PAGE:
32 Female Athletes Sue University Of Oregon For Alleged Title IX Violations

Thirty-two female athletes at the University of Oregon have filed a lawsuit against the school alleging that they’re violating Title IX requirements, stating that their “shabby facilities and inadequate supplies” violate the equal treatment law. 

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Thirty-two female athletes among the varsity beach volleyball team and the club rowing team at the University of Oregon are suing the school over alleged Title IX violations. The lawsuit stated that both teams have experienced inadequate supplies and run-down facilities, violating the equal-treatment law, according to reports

According to the plaintiffs, the school is being accused of “depriving women of equal treatment and benefits, equal athletic aid, and equal opportunities to participate in varsity intercollegiate athletics.” 

The lawsuit was filed in US district court in Eugene, Oregan, and is mainly seeking correction of the alleged violations and other damages that weren’t specified. Arthur H Bryant of Bailey Glasser is the lead counsel for the plaintiffs. Bryant is known for his work enforcing Title IX: a federal law that prohibits gender inequality within educational institutions that receive federal funds. 

According to the lawsuit, the best volleyball players specifically stated that they don’t have proper facilities for practicing or competing, and normally have to both practice and compete in public parks with inadequate facilities.

“For example, the public park lacks any stands for spectators, has bathrooms with no doors on the stalls, and is frequently littered with feces, drug paraphernalia, and other discarded items. No men’s team faces anything remotely similar.”

Oregon released a statement in which they stated that an on-campus facility for beach volleyball is in development, and Oregon is “committed to providing a quality, positive experience for all our student-athletes.”

The plaintiffs also stated that a lot of the Oregon men’s teams have state-of-the-art facilities, take chartered flights to get to games, eat catered food, and have many other amenities. Of the 20 varsity sports at Oregon, beach volleyball is the only one that doesn’t provide scholarships, despite the fact that NCAA rules allow each school to give six full athletic scholarships to the team.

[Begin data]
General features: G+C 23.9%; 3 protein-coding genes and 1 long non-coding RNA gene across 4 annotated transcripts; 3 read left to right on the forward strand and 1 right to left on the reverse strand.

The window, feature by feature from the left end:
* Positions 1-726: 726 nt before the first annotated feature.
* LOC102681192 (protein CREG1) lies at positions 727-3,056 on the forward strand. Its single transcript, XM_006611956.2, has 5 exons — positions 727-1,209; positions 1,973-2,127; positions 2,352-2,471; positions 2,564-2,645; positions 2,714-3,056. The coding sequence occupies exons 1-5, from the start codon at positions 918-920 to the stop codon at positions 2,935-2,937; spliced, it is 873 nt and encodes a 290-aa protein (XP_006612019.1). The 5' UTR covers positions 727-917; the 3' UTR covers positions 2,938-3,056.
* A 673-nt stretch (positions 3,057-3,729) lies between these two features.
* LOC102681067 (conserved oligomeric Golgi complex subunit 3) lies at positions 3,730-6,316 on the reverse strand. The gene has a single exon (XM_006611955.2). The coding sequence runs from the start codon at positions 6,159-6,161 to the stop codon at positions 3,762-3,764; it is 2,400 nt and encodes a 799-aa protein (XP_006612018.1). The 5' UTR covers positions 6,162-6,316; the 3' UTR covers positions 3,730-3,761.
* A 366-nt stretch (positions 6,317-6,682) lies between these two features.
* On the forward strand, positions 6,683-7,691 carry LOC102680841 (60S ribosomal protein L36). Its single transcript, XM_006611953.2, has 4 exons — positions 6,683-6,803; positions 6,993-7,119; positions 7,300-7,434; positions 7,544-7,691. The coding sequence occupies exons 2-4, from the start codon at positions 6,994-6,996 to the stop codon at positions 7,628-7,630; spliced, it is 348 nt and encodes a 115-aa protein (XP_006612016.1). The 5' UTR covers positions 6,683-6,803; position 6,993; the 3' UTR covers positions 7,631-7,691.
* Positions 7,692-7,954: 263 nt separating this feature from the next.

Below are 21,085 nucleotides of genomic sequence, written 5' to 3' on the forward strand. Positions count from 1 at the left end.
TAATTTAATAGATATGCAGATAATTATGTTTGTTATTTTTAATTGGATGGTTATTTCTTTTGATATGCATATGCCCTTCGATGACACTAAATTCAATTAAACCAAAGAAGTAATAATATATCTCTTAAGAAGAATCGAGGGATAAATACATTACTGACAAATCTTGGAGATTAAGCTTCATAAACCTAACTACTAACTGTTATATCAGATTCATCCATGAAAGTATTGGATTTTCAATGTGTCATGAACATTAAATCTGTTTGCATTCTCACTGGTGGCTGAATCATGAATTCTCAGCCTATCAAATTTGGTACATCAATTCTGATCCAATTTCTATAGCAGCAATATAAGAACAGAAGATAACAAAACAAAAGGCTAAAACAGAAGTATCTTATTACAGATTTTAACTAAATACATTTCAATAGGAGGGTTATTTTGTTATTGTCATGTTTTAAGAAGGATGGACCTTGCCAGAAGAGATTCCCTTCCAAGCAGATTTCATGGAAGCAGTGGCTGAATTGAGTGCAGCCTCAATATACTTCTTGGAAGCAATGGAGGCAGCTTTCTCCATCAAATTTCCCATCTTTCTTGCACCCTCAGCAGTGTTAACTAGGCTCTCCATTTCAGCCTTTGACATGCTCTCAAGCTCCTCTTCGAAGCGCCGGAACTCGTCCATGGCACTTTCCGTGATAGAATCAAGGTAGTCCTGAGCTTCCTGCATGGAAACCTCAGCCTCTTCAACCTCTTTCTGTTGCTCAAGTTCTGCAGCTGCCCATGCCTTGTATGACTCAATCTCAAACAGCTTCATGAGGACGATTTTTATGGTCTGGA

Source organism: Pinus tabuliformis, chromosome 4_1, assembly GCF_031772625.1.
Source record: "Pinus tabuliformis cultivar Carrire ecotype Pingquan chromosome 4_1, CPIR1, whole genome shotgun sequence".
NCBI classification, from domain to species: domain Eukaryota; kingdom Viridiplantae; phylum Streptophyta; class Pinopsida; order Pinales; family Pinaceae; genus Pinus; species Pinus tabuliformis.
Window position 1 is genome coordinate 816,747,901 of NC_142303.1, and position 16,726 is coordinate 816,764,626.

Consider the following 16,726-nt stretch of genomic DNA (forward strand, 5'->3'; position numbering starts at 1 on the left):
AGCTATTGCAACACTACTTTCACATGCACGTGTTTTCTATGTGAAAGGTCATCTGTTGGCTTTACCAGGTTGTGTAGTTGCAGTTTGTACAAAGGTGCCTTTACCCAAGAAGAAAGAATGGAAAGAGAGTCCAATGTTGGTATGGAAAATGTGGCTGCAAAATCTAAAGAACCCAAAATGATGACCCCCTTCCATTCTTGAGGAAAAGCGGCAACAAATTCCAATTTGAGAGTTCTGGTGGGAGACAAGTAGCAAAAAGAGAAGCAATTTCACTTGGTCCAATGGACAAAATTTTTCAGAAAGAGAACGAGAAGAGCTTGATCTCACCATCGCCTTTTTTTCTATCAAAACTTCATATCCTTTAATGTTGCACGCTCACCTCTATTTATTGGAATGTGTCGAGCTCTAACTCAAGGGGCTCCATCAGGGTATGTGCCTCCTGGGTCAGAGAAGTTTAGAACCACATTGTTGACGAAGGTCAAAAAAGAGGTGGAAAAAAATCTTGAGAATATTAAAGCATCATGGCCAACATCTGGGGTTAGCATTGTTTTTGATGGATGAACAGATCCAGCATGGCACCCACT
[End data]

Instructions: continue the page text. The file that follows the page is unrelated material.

Team captain and lead plaintiff Ashley Schroeder also stated that players have to wear hand-me-down uniforms and are not given any name, image, or likeness (NIL) support. 

“Based on the way the beach volleyball team has been treated, female athletes at Oregon do not need much food or water, good or clean clothes or uniforms, scholarships, medical treatment or mental health services, their own facilities, a locker room, proper transportation, or other basic necessities,” Schroeder stated.

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“Male athletes are treated incredibly better in almost every respect.”

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Schroeder said “the team could not practice this week because someone had died at the park.”

Oregon said in its statement that it provides “all student-athletes, including our female athletes, with academic support, tutoring, student-athlete development, medical care, mental health support, meals and snacks, and nutrition and sports training.”

“The university believes it complies with Title IX. [The University of Oregon] has not yet been served a copy of the complaint, and therefore we are unable to comment on any further specifics,” the university’s statement said. The school has previously committed to increasing scholarships.

The NCAA has recognized beach volleyball since 2010, and Oregon’s program was founded in 2014; the first Division I championship was held in 2016. 

49% of the student-athletes at Oregon are women, however, only 25% of the athletics dollars and 15% of recruiting dollars are spent on them.